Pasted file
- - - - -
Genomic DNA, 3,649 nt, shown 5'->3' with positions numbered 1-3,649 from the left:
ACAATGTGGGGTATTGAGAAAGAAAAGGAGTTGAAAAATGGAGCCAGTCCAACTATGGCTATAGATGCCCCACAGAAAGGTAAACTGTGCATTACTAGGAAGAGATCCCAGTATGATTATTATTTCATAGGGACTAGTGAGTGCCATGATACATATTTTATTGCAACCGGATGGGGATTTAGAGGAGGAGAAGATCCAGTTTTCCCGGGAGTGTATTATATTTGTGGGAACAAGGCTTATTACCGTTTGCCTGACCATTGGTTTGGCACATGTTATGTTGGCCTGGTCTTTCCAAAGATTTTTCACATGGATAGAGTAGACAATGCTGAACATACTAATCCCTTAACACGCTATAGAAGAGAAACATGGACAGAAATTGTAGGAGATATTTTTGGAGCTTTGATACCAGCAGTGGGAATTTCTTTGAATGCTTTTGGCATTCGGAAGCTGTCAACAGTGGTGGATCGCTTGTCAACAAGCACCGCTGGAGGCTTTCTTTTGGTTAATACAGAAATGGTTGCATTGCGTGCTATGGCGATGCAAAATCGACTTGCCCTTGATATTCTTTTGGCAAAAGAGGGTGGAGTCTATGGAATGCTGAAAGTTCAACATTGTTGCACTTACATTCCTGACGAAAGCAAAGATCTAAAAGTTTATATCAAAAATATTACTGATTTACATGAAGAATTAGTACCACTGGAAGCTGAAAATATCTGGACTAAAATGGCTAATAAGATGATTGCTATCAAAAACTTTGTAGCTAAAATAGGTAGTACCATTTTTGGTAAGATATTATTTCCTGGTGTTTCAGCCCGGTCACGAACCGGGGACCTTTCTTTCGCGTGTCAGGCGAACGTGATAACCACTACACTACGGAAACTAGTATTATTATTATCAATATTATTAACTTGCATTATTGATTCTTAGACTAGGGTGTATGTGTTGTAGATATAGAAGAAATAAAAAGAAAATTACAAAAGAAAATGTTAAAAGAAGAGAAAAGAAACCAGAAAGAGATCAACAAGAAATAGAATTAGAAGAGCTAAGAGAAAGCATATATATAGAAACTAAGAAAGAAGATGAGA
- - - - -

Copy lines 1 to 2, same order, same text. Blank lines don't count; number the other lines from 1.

Genomic DNA, 3,649 nt, shown 5'->3' with positions numbered 1-3,649 from the left:
ACAATGTGGGGTATTGAGAAAGAAAAGGAGTTGAAAAATGGAGCCAGTCCAACTATGGCTATAGATGCCCCACAGAAAGGTAAACTGTGCATTACTAGGAAGAGATCCCAGTATGATTATTATTTCATAGGGACTAGTGAGTGCCATGATACATATTTTATTGCAACCGGATGGGGATTTAGAGGAGGAGAAGATCCAGTTTTCCCGGGAGTGTATTATATTTGTGGGAACAAGGCTTATTACCGTTTGCCTGACCATTGGTTTGGCACATGTTATGTTGGCCTGGTCTTTCCAAAGATTTTTCACATGGATAGAGTAGACAATGCTGAACATACTAATCCCTTAACACGCTATAGAAGAGAAACATGGACAGAAATTGTAGGAGATATTTTTGGAGCTTTGATACCAGCAGTGGGAATTTCTTTGAATGCTTTTGGCATTCGGAAGCTGTCAACAGTGGTGGATCGCTTGTCAACAAGCACCGCTGGAGGCTTTCTTTTGGTTAATACAGAAATGGTTGCATTGCGTGCTATGGCGATGCAAAATCGACTTGCCCTTGATATTCTTTTGGCAAAAGAGGGTGGAGTCTATGGAATGCTGAAAGTTCAACATTGTTGCACTTACATTCCTGACGAAAGCAAAGATCTAAAAGTTTATATCAAAAATATTACTGATTTACATGAAGAATTAGTACCACTGGAAGCTGAAAATATCTGGACTAAAATGGCTAATAAGATGATTGCTATCAAAAACTTTGTAGCTAAAATAGGTAGTACCATTTTTGGTAAGATATTATTTCCTGGTGTTTCAGCCCGGTCACGAACCGGGGACCTTTCTTTCGCGTGTCAGGCGAACGTGATAACCACTACACTACGGAAACTAGTATTATTATTATCAATATTATTAACTTGCATTATTGATTCTTAGACTAGGGTGTATGTGTTGTAGATATAGAAGAAATAAAAAGAAAATTACAAAAGAAAATGTTAAAAGAAGAGAAAAGAAACCAGAAAGAGATCAACAAGAAATAGAATTAGAAGAGCTAAGAGAAAGCATATATATAGAAACTAAGAAAGAAGATGAGA